by Donald L. Johnson
According to the Bureau of Labor Statistics (BLS), there are approximately 20,000 physicists in the U.S. workforce, of which about 2,000 work as astronomers. Workers in this small, but vital STEM occupation explore the fundamental properties and laws that govern space, time, energy, and matter. While a Ph.D. in physics or related field is often needed for jobs in research or academia, a master’s degree in physics may provide a pathway for jobs in applied R&D for manufacturing and healthcare companies. According to the American Institute of Physics, new physics bachelor’s degree recipients entering the workforce receive some of the highest starting salaries of any undergraduate major. They often work in related fields such as engineering or computer science.
There are several types of physicists including astrophysicists and astronomers, atomic and molecular physicists, condensed matter and materials physicists, medical physicists, particle and nuclear physicists, and plasma physicists. Physicists can also work in interdisciplinary fields such as biophysics and geophysics. For example, medical physicists work in healthcare-related industries to help develop new medical technologies and radiation-based treatments, such as better and safer treatments for cancer patients. Other medical physicists may develop more accurate imaging technologies that use various forms of radiant energy, such as magnetic resonance imaging (MRI) and ultrasound imaging.
The number of jobs for physicists is projected by BLS to grow twice as fast (14%) than the average for all occupations in general (7%). However, since it is a small occupation, growth in employment is projected to result in only about 2,800 new jobs over the 2016-2026 period. The largest employers of physicists are scientific R&D services, colleges and universities, and the federal government. NASA, the U.S. Department of Defense, and the U.S. Department of Energy and their contractors have traditionally been large employers of physicists at national laboratories and facilities such as the Lawrence Livermore National Laboratory, Los Alamos National Laboratory, and the Goddard Space Flight Center. Many physicists and astronomers begin their careers as temporary postdoctoral researchers where they continue to learn specialized knowledge and skills and develop a broader understanding of related areas of research.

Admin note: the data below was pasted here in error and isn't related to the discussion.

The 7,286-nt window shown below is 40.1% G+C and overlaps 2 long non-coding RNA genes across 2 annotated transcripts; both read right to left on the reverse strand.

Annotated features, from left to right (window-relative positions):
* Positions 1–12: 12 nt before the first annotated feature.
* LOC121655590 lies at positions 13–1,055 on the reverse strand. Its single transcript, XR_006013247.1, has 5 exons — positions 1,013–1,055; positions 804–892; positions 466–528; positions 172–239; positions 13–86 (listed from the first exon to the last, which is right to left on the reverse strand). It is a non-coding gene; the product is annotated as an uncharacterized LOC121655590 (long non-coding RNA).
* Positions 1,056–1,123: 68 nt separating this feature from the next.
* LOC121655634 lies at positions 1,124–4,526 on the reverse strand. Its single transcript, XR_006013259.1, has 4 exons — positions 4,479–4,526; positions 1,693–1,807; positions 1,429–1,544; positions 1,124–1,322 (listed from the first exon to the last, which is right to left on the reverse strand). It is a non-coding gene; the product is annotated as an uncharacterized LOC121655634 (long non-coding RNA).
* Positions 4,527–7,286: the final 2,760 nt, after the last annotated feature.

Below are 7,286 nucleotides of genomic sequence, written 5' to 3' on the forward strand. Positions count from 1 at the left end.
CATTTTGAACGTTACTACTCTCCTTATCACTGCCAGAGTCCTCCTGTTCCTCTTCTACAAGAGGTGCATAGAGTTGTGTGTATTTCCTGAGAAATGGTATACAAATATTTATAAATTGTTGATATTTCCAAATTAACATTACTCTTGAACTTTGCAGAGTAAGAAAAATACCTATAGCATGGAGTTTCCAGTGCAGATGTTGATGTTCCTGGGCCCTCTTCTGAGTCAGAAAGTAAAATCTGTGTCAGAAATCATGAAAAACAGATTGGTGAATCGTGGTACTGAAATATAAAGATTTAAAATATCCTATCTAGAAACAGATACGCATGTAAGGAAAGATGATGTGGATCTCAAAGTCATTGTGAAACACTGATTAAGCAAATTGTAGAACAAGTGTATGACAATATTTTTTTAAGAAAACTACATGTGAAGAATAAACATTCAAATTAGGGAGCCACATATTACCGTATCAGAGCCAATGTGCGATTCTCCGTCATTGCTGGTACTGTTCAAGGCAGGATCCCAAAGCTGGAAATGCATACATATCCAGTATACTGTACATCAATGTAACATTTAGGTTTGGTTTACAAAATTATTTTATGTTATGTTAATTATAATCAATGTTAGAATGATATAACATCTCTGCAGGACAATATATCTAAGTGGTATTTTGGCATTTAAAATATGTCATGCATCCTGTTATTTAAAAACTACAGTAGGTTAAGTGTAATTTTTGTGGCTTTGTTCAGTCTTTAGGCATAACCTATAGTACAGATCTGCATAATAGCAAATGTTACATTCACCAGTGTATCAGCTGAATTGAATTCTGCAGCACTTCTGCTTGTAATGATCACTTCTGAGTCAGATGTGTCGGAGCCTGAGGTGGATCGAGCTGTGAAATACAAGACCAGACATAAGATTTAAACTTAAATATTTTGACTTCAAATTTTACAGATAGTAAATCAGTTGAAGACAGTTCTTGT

According to the BLS, the annual median wage for physicists was $118,830 in May 2017, which is higher than for all physical scientist occupations on average ($78,790) and significantly higher than for all occupations in general ($37,690). The median annual wages for physicists in the top industries where they worked are hospitals ($170,740), ambulatory healthcare services ($163,520), and scientific R&D services ($130,530). Working as a physicist is related to several other occupations, including computer science, engineering (such as nuclear engineering and health physics), and chemistry, all of which are discussed in separate articles.
About the author
Donald L. Johnson has a Ph.D. in economics from the University of Tennessee and serves as senior researcher and principle investigator for ORISE workforce studies. With more than 20 years of experience in surveying both industry and academia, he has conducted dozens of analyses related to science and engineering labor market trends, and on issues such as workforce skills, adequacy of labor supply, education requirements and employment demand.